The Met Office's new £80 million complex in Exeter is to produce the majority of forecasts, the Government has announced.
Production will move from a number of centres, including Birmingham, to the futuristic new building. The Met Office transferred its operation from Bracknell, near London, to Exeter in 2004.
Defence Minister Don Touhig said high-tech forecasting and modern communications had improved the Met Office's forecasting capability, which could now be mainly provided from one central location.
"This enables forecast production to be moved from the other centres - in Birmingham, London, Belfast, Cardiff and Manchester - to Exeter," he said.
"Aberdeen will continue to provide services to the UK commercial marine community, in particular the oil and gas industry, retaining their forecast production facility," said Mr Touhig.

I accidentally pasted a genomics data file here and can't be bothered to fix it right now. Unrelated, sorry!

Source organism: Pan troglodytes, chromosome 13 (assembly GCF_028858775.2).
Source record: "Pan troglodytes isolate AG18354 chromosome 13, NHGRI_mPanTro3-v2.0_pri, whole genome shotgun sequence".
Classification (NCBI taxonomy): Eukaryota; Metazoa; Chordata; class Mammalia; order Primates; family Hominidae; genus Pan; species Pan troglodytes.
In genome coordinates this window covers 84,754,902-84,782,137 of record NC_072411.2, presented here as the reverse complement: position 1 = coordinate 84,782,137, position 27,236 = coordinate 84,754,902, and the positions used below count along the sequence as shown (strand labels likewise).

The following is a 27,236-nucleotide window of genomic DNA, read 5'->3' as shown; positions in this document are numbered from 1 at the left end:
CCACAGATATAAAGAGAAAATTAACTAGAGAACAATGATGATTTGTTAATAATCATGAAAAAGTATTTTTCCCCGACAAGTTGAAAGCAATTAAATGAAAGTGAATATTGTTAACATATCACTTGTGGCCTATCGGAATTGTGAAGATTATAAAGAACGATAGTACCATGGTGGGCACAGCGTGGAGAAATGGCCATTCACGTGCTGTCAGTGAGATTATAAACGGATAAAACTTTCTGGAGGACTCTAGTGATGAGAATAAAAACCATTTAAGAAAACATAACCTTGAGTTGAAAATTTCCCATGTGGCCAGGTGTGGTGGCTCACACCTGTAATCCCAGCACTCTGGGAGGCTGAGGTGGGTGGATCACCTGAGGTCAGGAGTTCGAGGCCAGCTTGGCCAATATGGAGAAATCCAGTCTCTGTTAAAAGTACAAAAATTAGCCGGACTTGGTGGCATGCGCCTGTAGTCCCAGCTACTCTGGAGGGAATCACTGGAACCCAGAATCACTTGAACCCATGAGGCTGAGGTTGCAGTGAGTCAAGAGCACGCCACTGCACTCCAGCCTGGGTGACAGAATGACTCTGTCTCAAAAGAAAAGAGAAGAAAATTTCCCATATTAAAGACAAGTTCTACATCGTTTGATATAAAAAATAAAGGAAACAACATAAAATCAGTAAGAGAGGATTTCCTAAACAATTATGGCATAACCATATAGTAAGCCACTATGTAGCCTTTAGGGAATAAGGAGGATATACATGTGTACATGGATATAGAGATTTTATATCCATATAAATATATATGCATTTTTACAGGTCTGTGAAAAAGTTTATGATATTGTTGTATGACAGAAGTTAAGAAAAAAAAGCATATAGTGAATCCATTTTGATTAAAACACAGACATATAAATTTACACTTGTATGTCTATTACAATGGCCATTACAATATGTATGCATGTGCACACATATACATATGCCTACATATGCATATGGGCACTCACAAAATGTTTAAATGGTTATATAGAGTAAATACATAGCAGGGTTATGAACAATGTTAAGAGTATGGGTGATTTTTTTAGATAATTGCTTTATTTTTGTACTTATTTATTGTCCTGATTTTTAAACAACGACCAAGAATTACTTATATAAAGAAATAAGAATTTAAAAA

In addition, forecast advisers for Public Weather Services, as well as Marine and OpenRoad services, will be based at Aberdeen, Manchester, London and Cardiff.
By restructuring forecast production, the Met Office said it would be able to deliver improved services to the public and focus on growth for commercial business.
Met Office chief executive Mark Hutchinson said there would continue to be a regional presence, across the UK.
But Prospect, the union representing 1,300 scientists, forecasters and other staff at the Met Office, said the decision to withdraw forecasting production from the UK regions would result in lost skills and expertise and have a "detrimental effect on its commercial business".
Weather service centralisation in Exeter would mean closure of civil weather facilities at Met Office centres at Cardiff, Belfast, London, Manchester and Birmingham.